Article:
Ireland

Ireland Travel Insights

Photo by Corey Leopold

Travel advice covering the basics when preparing to travel to Ireland.

History

The little northern nation has been fighting for independence for eons. Ancient times saw Celtic peoples settle on the island, but by the 8th century the invasions began—first by the Norsemen, which took over 100 years to oust, then in the 12th century, by the Englishmen next door. Ireland has been defined by the struggle between the Irish and the Brits that has ensued ever since, now nine centuries later. In 1916, the Easter Monday rebellion launched a violent struggle by the Irish to gain control over the island. In 1921, modern Ireland was born when 26 central and southern counties gained independence from the UK (The Republic of Ireland). For the next seven decades, violence continued, particularly between Catholics and Protestants, but is now settling into a peace.

Getting There and Getting Around

Try Zoom Airlines for a deal: currently it only flies into Belfast, but getting from their to just about anywhere else in Ireland creates no problem. Car rental, bus or internal flights by Ryan Air, or any other super-cheap discount airline, make travel across the island very easy. Ferries to and from Ireland make travel very doable from other European locations. Flying time from Central Canada to Ireland is about 6.5 hours.

What to Do and See

Flheads, the Irish word for "festival": There's no doubt about it—the Irish love to play, and not just their fiddles. There are many flheadhs throughout the year right across Ireland—in villages, towns, counties and cities—and they offer the best chance to hear all kinds of music, especially master fiddlers play. Others to keep in mind are: the Cork Jazz Festival in the city of Cork, one of the best in Europe; the Wexford; and the daddy of 'em all (if you have an ounce of Irish in you or love of the pint!), the St. Patrick's Day Festivals in March that boom across ireland, especially in Dublin, where it can last for four days.

Road Tripping the Castles: Much of Ireland is landscape, and much of it is dotted by castles, manors and estates that tell of times past. Trim Castle in County Meath, both Dunluce and Carrickfergus castles in County Antrim, Birr Castle in central Ireland, and Enniskillen Castle on the River Erne are highlights. And transformed into hotels, Dromoland, Leslie and Ashford castles are just three of the many where you can be queen for a day.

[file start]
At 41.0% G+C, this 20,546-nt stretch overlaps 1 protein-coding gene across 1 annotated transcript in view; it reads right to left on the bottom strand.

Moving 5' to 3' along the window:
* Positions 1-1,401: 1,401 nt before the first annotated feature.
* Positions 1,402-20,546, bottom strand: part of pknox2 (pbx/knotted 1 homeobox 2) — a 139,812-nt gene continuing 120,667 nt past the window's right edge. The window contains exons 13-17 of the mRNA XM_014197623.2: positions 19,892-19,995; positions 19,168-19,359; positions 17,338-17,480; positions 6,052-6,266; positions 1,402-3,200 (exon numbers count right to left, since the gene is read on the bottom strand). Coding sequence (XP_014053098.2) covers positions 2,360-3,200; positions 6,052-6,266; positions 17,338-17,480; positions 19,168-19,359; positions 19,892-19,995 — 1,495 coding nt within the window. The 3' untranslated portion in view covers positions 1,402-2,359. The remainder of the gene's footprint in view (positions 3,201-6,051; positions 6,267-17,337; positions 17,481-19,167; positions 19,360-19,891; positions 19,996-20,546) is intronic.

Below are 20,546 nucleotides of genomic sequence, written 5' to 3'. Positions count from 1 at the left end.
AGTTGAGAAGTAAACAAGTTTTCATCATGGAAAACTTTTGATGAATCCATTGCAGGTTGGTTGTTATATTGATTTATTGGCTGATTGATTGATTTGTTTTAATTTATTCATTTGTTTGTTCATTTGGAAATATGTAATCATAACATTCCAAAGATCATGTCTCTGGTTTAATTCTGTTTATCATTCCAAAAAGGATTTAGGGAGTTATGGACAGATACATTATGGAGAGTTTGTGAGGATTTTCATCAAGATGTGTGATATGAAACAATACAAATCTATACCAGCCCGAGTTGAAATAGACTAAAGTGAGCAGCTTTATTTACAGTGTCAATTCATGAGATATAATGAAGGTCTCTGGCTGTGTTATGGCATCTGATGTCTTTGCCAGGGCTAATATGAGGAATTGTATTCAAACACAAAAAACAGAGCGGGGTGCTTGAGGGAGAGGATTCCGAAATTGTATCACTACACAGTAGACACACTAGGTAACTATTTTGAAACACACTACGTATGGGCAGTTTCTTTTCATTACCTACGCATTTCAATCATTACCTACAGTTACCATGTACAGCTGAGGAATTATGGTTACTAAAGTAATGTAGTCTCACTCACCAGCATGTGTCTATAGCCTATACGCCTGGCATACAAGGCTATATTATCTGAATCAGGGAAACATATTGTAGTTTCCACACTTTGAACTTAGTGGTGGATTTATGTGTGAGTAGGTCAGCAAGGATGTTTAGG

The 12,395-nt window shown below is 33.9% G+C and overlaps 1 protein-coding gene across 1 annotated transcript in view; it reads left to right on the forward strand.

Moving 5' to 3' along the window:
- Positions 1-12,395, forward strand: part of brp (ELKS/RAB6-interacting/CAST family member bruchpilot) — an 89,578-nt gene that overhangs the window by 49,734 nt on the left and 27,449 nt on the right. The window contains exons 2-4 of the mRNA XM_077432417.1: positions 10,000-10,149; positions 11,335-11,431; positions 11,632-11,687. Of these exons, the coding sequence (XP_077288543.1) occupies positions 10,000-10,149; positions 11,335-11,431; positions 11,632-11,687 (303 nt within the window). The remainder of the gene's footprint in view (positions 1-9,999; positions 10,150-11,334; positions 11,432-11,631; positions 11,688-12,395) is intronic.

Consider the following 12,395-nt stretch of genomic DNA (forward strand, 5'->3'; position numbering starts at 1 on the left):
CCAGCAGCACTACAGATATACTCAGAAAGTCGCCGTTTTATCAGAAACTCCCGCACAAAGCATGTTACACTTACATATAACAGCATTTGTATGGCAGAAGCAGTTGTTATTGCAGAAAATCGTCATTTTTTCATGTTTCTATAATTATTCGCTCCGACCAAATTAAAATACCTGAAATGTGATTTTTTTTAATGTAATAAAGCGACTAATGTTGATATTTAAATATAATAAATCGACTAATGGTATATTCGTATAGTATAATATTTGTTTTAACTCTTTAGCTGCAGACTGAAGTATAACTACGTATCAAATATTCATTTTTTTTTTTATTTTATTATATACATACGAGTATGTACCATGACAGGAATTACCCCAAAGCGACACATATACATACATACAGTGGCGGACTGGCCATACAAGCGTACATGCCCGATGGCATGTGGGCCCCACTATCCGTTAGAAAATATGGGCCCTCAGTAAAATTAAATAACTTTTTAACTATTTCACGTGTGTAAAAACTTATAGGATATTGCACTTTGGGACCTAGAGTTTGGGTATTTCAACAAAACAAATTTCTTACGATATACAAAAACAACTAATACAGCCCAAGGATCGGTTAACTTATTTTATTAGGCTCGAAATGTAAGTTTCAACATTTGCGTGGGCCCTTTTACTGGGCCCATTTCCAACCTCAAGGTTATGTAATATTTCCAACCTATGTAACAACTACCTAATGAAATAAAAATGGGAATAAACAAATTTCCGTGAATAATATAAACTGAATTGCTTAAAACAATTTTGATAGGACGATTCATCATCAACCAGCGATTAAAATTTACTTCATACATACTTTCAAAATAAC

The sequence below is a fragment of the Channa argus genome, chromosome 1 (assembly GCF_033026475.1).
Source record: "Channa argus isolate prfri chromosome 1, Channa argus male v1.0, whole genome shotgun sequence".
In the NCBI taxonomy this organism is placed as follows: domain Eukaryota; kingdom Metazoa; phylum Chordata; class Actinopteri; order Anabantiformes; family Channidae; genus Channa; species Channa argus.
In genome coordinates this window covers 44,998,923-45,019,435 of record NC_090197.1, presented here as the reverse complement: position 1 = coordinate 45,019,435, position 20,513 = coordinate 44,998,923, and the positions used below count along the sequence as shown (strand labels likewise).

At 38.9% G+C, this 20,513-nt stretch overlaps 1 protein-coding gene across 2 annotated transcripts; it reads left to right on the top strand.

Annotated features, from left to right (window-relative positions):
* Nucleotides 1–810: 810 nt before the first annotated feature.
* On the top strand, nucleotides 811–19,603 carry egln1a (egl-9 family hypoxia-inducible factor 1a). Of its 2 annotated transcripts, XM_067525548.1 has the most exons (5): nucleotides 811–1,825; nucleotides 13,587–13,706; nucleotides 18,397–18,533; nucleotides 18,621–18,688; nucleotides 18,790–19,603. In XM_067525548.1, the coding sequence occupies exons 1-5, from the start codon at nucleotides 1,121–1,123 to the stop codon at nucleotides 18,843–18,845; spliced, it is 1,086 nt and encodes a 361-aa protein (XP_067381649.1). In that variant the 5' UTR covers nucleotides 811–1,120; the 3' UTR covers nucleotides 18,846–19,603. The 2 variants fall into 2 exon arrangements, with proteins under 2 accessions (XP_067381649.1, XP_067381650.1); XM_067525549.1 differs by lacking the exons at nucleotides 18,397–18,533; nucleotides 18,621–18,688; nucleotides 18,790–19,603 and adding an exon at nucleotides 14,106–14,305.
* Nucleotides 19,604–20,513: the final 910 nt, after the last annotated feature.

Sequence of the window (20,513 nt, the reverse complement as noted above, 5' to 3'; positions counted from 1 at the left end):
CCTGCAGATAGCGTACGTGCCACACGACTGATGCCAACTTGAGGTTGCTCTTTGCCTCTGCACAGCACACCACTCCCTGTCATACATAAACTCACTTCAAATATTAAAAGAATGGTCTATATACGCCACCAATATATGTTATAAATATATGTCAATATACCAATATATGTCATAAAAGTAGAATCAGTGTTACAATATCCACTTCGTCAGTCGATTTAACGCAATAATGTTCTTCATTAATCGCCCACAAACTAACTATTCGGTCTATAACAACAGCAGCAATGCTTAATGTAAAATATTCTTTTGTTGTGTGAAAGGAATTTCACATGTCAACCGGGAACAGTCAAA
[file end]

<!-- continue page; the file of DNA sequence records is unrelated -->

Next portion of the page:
Walks & Treks: There are scores of overland walks around Ireland—Connemara, Kerry and Dingle are but a few. Outfitter SouthWest Walks is very helpful, offering a detailed and accurate itinerary, and can arrange all your accommodations on route. Go to www.southwestwalksireland.com for more info.

The Pub: Ireland is known for its popular and feisty pub culture. In most places at least one pub has a traditional music session during the evening, where you can experience live music by just walking through the door. Pubs generally serve good food, and kids are welcome until 7 p.m., because that's the law. (In reality they do stay all night.)

Places to Go

The Dingle Peninsula: Do the Dingle Way Walk, climb Mount Brandon, go diving off the stunning Dingle Coast, see the famous dolphin, venture over to the remote Blasket Islands off te tip of Slea Head, see ancient beehive huts at the tip of the peninsula, surf at Maharees beach on the North Coast.

The best accommodations are at B&Bs, where the locals treat you like long lost family, and are more than happy to share their abundant stories over a pint.

The Ring of Kerry: Not far from Dingle is nearly 180 km of coastal highway that both stars and ends in Killarney, and follows the bluffs of the Iveragh Peninsula. Quite possibly the best that driving, or cycling, can ever be.

 


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